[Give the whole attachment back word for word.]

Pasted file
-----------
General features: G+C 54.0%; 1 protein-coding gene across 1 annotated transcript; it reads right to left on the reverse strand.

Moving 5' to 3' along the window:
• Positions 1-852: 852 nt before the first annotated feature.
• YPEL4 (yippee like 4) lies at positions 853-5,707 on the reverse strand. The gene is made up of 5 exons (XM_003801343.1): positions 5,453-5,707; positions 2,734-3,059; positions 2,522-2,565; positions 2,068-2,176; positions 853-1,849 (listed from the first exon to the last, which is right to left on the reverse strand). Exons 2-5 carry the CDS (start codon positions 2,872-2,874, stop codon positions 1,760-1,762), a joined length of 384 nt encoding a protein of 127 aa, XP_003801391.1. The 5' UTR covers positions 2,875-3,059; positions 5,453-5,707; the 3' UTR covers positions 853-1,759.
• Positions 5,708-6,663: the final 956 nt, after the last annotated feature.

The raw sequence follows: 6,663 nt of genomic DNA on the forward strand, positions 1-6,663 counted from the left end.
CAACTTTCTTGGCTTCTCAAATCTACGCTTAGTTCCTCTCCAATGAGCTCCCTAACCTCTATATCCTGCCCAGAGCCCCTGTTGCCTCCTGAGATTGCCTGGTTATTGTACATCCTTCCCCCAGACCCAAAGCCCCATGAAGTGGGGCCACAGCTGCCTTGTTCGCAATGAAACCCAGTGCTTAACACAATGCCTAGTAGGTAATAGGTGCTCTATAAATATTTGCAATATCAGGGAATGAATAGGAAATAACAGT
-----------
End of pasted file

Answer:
General features: G+C 54.0%; 1 protein-coding gene across 1 annotated transcript; it reads right to left on the reverse strand.

Moving 5' to 3' along the window:
• Positions 1-852: 852 nt before the first annotated feature.
• YPEL4 (yippee like 4) lies at positions 853-5,707 on the reverse strand. The gene is made up of 5 exons (XM_003801343.1): positions 5,453-5,707; positions 2,734-3,059; positions 2,522-2,565; positions 2,068-2,176; positions 853-1,849 (listed from the first exon to the last, which is right to left on the reverse strand). Exons 2-5 carry the CDS (start codon positions 2,872-2,874, stop codon positions 1,760-1,762), a joined length of 384 nt encoding a protein of 127 aa, XP_003801391.1. The 5' UTR covers positions 2,875-3,059; positions 5,453-5,707; the 3' UTR covers positions 853-1,759.
• Positions 5,708-6,663: the final 956 nt, after the last annotated feature.

The raw sequence follows: 6,663 nt of genomic DNA on the forward strand, positions 1-6,663 counted from the left end.
CAACTTTCTTGGCTTCTCAAATCTACGCTTAGTTCCTCTCCAATGAGCTCCCTAACCTCTATATCCTGCCCAGAGCCCCTGTTGCCTCCTGAGATTGCCTGGTTATTGTACATCCTTCCCCCAGACCCAAAGCCCCATGAAGTGGGGCCACAGCTGCCTTGTTCGCAATGAAACCCAGTGCTTAACACAATGCCTAGTAGGTAATAGGTGCTCTATAAATATTTGCAATATCAGGGAATGAATAGGAAATAACAGT